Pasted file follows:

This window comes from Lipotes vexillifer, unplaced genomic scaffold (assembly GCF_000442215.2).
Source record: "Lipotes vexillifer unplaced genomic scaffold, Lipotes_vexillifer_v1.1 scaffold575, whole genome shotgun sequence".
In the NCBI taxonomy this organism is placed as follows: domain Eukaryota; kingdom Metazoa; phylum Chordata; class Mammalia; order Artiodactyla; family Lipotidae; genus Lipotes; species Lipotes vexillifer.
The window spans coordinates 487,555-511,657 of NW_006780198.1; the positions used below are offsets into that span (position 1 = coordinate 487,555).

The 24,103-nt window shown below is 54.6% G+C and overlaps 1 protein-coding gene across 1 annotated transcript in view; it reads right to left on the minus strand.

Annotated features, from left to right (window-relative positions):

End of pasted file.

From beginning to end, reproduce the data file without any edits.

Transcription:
This window comes from Lipotes vexillifer, unplaced genomic scaffold (assembly GCF_000442215.2).
Source record: "Lipotes vexillifer unplaced genomic scaffold, Lipotes_vexillifer_v1.1 scaffold575, whole genome shotgun sequence".
In the NCBI taxonomy this organism is placed as follows: domain Eukaryota; kingdom Metazoa; phylum Chordata; class Mammalia; order Artiodactyla; family Lipotidae; genus Lipotes; species Lipotes vexillifer.
The window spans coordinates 487,555-511,657 of NW_006780198.1; the positions used below are offsets into that span (position 1 = coordinate 487,555).

The 24,103-nt window shown below is 54.6% G+C and overlaps 1 protein-coding gene across 1 annotated transcript in view; it reads right to left on the minus strand.

Annotated features, from left to right (window-relative positions):